While Libby and Sam Bleakley of Highden Park haven’t set out to replicate Victoria’s famous Living Legends farm, the high-profile horses retiring to their Manawatu property shows they are well on their way.
Living Legends, dubbed the international home of rest for champion horses, is home to the likes of Group 1 Melbourne Cup (3200m) winners Efficient, Brew, and Rogan Josh, while Highden Park is starting with a distinct Hong Kong flavour.
Last year HK$18million Hong Kong Derby (2000m) hero Ping Hai Star, who was raised at Highden Park, returned to his birthplace to begin his retirement and next week he will be joined by another former Hong Kong star, Werther.
The triple Group 1 winner and former Hong Kong Horse of the Year has recently been retired and the Bleakleys are excited to see his return to the farm where it all began. Werther was raised on the farm before going on to the care of Andrew Campbell who trained him to victories in the Group 2 Championship Stakes (2100m) and Group 2 Eagle Farm Cup (2200m) and placings in the Group 3 Manawatu Classic (2000m), Group 1 Queensland and Group 1 South Australian Derbys.
He was then sold to Hong Kong interests and he went on to make his mark in the Asian racing jurisdiction, winning a plethora of the nation’s prestigious races and more than HK$54 million in prizemoney. He also performed well in his sole start in Japan, finishing runner-up in the Group 1 Takarazuka Kinen (2200m).
“We are collecting Werther on Monday,” Libby Bleakley said. “Werther has been so good for our reputation, our mares here, and Tavistock (his sire). “We feel we owe him a good retirement and a good home. It’s going to be cool to have him back.”
Bleakley said Ping Hai Star is enjoying retirement on the farm and he is being kept busy helping educate young stock, which Werther is also earmarked for. “He (Ping Hai Star) is just loving retirement,” Bleakley said. “He came home with a few health issues, but we have nurtured him and eased him into farm life and he is absolutely loving it. He is such a handy horse to have around.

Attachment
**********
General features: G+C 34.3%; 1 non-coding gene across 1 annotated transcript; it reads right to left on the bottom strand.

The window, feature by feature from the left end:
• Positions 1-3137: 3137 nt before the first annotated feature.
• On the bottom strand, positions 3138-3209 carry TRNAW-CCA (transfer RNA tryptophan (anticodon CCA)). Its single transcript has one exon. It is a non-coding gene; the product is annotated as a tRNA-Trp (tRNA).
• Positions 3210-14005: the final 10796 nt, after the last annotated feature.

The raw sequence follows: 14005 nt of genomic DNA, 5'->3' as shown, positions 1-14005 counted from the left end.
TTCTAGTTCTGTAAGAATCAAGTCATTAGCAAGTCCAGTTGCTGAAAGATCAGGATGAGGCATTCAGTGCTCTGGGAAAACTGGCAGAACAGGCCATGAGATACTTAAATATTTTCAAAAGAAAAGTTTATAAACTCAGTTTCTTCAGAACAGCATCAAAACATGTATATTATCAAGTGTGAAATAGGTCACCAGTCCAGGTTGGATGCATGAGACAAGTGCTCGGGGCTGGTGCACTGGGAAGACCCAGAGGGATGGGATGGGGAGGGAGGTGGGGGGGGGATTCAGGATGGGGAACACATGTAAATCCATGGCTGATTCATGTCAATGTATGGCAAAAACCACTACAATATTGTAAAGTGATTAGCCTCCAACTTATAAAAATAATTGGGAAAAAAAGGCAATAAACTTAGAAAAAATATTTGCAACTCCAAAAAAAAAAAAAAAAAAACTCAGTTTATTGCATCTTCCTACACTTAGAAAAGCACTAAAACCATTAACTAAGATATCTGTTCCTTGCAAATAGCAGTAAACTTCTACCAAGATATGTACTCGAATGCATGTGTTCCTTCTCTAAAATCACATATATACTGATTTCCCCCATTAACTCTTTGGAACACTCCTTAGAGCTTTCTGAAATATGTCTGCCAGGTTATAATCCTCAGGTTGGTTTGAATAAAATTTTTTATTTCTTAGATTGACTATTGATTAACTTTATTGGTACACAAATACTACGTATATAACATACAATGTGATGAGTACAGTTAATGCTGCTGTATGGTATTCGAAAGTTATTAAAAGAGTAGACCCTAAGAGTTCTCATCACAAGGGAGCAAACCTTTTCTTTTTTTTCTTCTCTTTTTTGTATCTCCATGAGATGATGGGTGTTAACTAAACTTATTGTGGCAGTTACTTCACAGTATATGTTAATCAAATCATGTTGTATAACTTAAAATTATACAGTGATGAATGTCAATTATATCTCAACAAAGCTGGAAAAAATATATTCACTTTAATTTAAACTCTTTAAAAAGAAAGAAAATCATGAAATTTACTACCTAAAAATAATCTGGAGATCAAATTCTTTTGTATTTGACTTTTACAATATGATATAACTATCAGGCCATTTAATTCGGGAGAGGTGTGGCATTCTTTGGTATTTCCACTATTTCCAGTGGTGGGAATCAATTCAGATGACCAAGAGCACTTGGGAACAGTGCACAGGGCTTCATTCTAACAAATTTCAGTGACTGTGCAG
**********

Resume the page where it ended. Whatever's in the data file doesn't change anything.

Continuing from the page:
“We have got a yearling filly that a client has bought, she is here for some education, so Ping Hai Star is out with her teaching her the ropes and next week he is going to go out with our first group of weaned foals. “It is one thing to stand in a paddock all day, but when you have been a competitive racehorse I think keeping them busy and giving them something to do, they really love it.”
While Bleakley is pleased to have both Ping Hai Star and Werther back home, she is hoping Highden can become the forever home for a third famous graduate. Dual Hong Kong Horse of the Year and eight-time Group 1 winner Beauty Generation is coming towards the end of what is likely his last preparation, and the Bleakleys are keen for him to return to Highden Park.
“He would be such a great horse to bring back to New Zealand,” Bleakley said. “He is an absolute superstar. “It is something we want to put forward in the hope that it may be able to be achieved. Having Werther and Ping Hai Star here would help build that case.”
Meanwhile, Bleakley is looking forward to the Group 1 Vodafone New Zealand Derby (2400m) at Ellerslie on Saturday where Highden Park graduates Peloton and Vladivostok will contest the feature. “We only had four weanling colts homebred on the farm that year, three of which were in the Derby,” Bleakley said. “Checkers has just come out so there are now only two.”
Both Derby runners were bred and are raced by Tommy Heptinstall with a group of owners. The Real Estate mogul has been a great supporter of Highden Park, basing his breeding operation on the farm, however with the passing of his stallion Tavistock, a horse he raced and remained in the stallion ownership, he is looking to focus more towards racing. “He has been instrumental as far as the mares we have had here and the quality of stock,” Bleakley said.
“Now our relationship is moving towards all their spellers and their yearling purchases. We are starting to change our business and our dynamic to fit in with what they are now doing. “They have got six mares, so it is going to be a sad day when they walk out the farm gate, particularly Bagalollies (the dam of Werther). She has been with us for such a long time and we have had huge success with her. “Someone will do extremely well with her, she has still got many foals left in her.”
While it will be tough losing the mares, Bleakley said she was still buzzing from the successful sale they had at New Zealand Bloodstock’s National Yearling Sale at Karaka last month. The boutique operation became the leading vendor for the Book 2 session for the third successive year and Bleakley said that was achieved through a change in strategy.
“We were very strategic this year and it paid off,” she said. “We have just noticed how big the Book 1 catalogue is getting and how strong the competition is. “Often that bottom end of Book 1 makes less than the top end of Book 2, so we pretty much had our whole draft in Book 2 this year and they sold very well.
“A lot of people strive to have their yearlings in Book 1, but sometimes that is not the best place for them. “We had a lot of Australians on all of our horses. A lot of Australians stayed for Book 2 or had representatives there. I think New Zealand Bloodstock did a good job in getting support in that middle market. “It was great to get results for owners.”